Lack of religious education leaves pupils unprepared for life in 1951

MORE than a quarter of England’s secondary schools do not offer religious education, leaving pupils unable to cope with life in the early 1950s.

Research found that the lack of RE means youngsters are clueless when they go to church every Sunday and discriminates against the millions of British children who dream of becoming the Archbishop of Swansea.

The Reverend Jeffrey Muir said: “I first warned of this trend more than 10 years ago and was given an absolute reassurance that Mr Churchill would address the issue, but nothing was done.

“I understand he was fighting Hitler, but the war has been over for six years now and our schools are marching relentlessly towards godlessness. I’m not a fan of communism, but at least Mr Stalin keeps his promises.”

Tom Logan, a head teacher from Stevenage, said: “We teach RE by asking the children to watch Batman v Superman and Mel Gibson’s The Passion of the Christ on their phones.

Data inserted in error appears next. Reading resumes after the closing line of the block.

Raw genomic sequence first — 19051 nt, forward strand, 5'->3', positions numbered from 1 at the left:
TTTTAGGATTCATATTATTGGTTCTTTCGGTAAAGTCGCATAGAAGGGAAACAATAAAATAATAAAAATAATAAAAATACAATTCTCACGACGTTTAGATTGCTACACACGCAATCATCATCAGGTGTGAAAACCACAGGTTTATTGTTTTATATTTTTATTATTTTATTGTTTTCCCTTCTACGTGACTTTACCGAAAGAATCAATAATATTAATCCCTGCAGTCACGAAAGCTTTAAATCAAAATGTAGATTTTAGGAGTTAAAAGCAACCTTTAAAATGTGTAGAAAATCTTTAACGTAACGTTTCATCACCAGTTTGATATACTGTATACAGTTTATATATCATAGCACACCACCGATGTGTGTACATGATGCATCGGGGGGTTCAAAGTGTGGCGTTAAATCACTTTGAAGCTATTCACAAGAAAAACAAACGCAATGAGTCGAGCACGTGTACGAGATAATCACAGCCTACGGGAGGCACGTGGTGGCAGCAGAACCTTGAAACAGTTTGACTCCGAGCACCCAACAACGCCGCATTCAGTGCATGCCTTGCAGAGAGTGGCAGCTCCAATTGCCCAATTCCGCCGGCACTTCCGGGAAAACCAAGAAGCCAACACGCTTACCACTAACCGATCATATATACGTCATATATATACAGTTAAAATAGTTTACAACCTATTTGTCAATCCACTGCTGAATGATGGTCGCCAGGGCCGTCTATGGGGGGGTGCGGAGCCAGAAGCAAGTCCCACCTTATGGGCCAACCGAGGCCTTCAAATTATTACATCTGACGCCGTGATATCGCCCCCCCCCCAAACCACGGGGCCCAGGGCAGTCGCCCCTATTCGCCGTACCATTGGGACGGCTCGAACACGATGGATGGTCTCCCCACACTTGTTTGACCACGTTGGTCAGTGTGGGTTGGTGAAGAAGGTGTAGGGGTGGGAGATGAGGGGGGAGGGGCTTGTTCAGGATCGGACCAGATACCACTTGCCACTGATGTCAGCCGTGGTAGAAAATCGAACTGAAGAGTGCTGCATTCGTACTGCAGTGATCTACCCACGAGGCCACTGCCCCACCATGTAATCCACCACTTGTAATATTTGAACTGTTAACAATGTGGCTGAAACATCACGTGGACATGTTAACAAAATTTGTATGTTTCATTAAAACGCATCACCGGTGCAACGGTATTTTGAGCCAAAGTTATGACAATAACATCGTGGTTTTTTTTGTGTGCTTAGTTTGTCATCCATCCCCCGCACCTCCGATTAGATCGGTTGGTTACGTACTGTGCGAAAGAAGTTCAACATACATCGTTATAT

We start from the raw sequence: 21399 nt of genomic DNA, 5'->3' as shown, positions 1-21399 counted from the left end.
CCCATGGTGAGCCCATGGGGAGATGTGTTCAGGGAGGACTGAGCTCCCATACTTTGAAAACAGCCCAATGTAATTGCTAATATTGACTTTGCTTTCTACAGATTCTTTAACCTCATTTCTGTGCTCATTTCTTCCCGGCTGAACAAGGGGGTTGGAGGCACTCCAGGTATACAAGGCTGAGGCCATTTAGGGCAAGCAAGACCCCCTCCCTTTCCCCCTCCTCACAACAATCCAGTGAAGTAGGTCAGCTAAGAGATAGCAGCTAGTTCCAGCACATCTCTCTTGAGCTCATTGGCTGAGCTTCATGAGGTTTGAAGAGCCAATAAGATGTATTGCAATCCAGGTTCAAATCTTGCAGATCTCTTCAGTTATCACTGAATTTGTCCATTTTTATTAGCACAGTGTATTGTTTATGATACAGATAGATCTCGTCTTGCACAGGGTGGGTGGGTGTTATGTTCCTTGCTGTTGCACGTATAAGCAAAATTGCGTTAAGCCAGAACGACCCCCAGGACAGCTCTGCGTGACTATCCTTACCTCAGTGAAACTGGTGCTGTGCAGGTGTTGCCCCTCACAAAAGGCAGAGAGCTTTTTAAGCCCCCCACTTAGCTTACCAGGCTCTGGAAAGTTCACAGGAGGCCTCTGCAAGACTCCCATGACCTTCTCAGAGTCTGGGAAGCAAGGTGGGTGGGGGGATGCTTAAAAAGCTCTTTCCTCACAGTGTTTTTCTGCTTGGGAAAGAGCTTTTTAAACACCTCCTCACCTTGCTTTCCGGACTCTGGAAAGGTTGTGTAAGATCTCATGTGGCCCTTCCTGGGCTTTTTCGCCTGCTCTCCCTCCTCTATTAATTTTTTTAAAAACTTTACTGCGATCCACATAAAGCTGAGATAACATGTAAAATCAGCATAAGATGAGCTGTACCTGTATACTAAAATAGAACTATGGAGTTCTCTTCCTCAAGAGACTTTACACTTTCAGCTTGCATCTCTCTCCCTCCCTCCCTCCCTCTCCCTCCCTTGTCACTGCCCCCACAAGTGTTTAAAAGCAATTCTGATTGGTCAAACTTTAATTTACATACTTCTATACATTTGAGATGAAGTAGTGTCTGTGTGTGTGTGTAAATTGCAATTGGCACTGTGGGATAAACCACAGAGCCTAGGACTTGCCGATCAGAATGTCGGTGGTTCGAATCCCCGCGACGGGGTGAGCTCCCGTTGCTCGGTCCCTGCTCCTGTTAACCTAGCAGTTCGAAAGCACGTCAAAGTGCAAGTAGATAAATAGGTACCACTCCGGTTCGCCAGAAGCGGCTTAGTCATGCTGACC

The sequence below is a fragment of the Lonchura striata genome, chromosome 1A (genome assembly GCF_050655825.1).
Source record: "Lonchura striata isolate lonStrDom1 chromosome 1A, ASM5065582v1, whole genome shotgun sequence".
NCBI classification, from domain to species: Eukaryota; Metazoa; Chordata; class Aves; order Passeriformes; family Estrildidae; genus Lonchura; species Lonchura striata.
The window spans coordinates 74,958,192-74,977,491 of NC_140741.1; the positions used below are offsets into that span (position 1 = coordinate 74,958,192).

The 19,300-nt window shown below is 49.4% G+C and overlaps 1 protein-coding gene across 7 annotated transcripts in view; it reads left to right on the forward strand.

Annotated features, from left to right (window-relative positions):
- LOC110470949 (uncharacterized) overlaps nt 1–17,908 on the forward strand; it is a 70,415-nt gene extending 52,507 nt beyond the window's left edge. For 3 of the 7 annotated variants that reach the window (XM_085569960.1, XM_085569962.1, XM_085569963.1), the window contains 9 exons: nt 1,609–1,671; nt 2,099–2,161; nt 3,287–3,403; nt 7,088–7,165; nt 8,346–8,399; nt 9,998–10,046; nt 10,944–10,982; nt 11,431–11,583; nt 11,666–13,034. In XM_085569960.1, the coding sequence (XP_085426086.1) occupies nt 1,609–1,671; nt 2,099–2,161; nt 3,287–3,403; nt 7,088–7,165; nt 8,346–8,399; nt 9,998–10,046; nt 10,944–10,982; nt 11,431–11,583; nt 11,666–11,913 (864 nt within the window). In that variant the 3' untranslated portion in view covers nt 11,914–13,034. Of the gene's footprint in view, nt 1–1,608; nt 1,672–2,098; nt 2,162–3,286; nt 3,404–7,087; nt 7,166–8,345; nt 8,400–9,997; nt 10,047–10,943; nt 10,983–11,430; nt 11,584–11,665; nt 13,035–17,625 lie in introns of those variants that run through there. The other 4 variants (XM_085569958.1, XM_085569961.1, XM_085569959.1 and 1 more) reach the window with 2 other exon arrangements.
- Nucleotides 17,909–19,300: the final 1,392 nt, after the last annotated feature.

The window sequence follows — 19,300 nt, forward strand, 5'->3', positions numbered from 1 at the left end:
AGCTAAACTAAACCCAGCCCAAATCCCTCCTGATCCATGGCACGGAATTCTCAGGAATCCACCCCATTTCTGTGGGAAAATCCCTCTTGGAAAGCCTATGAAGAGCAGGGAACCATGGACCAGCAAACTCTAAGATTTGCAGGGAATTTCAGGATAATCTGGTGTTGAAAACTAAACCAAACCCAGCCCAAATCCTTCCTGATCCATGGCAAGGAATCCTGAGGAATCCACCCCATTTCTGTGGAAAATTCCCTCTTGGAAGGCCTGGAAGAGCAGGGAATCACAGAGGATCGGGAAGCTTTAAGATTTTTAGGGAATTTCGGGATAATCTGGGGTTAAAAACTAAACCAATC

“Then they send us a Snapchat message saying which one was the most ridiculous. There’s no wrong answer.”

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Man on 'Come Dine With Me' had never been in a butcher's before in his life 

A CONTESTANT on Come Dine With Me who went to his local butchers to buy five steaks had never been inside a butcher’s shop in his life, it has emerged.

Tom Booker, from Bedford, decided to buy the steaks from his local butcher instead of the supermarket as it would ‘make it look like he knows what he’s doing’.

Booker said: “I usually just walk past the butcher and think ‘Christ, that place looks like a fucking horror show’. But I’ve seen other people do it so I thought I should to.

“Me and the butcher, Roy, hit it off straight away and so he was happy to pretend I go in there all the time.

“I called him ‘Norman’ in the first few takes, so eventually he wrote ‘ROY’ on his apron in pigs’ blood, just as a little reminder.”

Booker added: “I probably won’t be going back though as it really stunk of raw meat and there were bits of dead animal everywhere.”

The show’s producer, Emma Bradford, said: “We encourage the contestants to do what they would normally do at one of their dinner parties. Whether that’s having a jug band playing in the garden, a salsa class before pudding or just having Michael Barrymore sitting at the table looking lost and confused.”